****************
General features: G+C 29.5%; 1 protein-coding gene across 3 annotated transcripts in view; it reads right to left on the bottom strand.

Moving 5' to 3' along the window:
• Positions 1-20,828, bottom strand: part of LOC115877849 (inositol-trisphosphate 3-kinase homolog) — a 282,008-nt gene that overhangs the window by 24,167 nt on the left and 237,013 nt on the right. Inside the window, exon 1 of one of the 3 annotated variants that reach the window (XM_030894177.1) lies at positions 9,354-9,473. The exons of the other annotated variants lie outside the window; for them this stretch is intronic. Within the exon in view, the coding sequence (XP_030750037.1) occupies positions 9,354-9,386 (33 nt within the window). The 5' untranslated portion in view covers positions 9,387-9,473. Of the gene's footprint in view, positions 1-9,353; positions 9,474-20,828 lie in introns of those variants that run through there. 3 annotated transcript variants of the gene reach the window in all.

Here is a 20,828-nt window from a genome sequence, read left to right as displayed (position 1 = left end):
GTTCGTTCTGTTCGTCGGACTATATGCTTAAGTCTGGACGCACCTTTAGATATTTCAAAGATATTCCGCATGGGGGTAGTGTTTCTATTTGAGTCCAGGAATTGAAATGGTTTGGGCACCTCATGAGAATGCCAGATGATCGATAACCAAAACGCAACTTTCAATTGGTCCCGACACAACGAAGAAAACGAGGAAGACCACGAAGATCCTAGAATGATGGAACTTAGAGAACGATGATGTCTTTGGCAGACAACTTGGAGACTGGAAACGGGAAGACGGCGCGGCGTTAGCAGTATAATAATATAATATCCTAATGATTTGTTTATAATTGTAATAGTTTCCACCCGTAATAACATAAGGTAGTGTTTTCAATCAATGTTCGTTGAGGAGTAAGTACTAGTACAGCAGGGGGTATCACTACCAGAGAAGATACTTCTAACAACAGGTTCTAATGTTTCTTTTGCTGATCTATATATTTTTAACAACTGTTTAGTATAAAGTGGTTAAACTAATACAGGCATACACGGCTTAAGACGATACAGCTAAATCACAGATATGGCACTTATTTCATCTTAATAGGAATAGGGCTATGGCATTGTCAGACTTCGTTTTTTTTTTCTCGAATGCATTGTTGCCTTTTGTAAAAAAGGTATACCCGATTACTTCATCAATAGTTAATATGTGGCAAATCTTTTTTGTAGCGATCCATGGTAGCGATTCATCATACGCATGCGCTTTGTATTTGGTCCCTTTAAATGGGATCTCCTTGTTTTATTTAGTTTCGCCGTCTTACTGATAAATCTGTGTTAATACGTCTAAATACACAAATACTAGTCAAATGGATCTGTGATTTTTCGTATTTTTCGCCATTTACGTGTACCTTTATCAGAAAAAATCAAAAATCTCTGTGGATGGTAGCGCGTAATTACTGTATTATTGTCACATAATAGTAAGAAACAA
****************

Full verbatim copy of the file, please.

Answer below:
General features: G+C 29.5%; 1 protein-coding gene across 3 annotated transcripts in view; it reads right to left on the bottom strand.

Moving 5' to 3' along the window:
• Positions 1-20,828, bottom strand: part of LOC115877849 (inositol-trisphosphate 3-kinase homolog) — a 282,008-nt gene that overhangs the window by 24,167 nt on the left and 237,013 nt on the right. Inside the window, exon 1 of one of the 3 annotated variants that reach the window (XM_030894177.1) lies at positions 9,354-9,473. The exons of the other annotated variants lie outside the window; for them this stretch is intronic. Within the exon in view, the coding sequence (XP_030750037.1) occupies positions 9,354-9,386 (33 nt within the window). The 5' untranslated portion in view covers positions 9,387-9,473. Of the gene's footprint in view, positions 1-9,353; positions 9,474-20,828 lie in introns of those variants that run through there. 3 annotated transcript variants of the gene reach the window in all.

Here is a 20,828-nt window from a genome sequence, read left to right as displayed (position 1 = left end):
GTTCGTTCTGTTCGTCGGACTATATGCTTAAGTCTGGACGCACCTTTAGATATTTCAAAGATATTCCGCATGGGGGTAGTGTTTCTATTTGAGTCCAGGAATTGAAATGGTTTGGGCACCTCATGAGAATGCCAGATGATCGATAACCAAAACGCAACTTTCAATTGGTCCCGACACAACGAAGAAAACGAGGAAGACCACGAAGATCCTAGAATGATGGAACTTAGAGAACGATGATGTCTTTGGCAGACAACTTGGAGACTGGAAACGGGAAGACGGCGCGGCGTTAGCAGTATAATAATATAATATCCTAATGATTTGTTTATAATTGTAATAGTTTCCACCCGTAATAACATAAGGTAGTGTTTTCAATCAATGTTCGTTGAGGAGTAAGTACTAGTACAGCAGGGGGTATCACTACCAGAGAAGATACTTCTAACAACAGGTTCTAATGTTTCTTTTGCTGATCTATATATTTTTAACAACTGTTTAGTATAAAGTGGTTAAACTAATACAGGCATACACGGCTTAAGACGATACAGCTAAATCACAGATATGGCACTTATTTCATCTTAATAGGAATAGGGCTATGGCATTGTCAGACTTCGTTTTTTTTTTCTCGAATGCATTGTTGCCTTTTGTAAAAAAGGTATACCCGATTACTTCATCAATAGTTAATATGTGGCAAATCTTTTTTGTAGCGATCCATGGTAGCGATTCATCATACGCATGCGCTTTGTATTTGGTCCCTTTAAATGGGATCTCCTTGTTTTATTTAGTTTCGCCGTCTTACTGATAAATCTGTGTTAATACGTCTAAATACACAAATACTAGTCAAATGGATCTGTGATTTTTCGTATTTTTCGCCATTTACGTGTACCTTTATCAGAAAAAATCAAAAATCTCTGTGGATGGTAGCGCGTAATTACTGTATTATTGTCACATAATAGTAAGAAACAA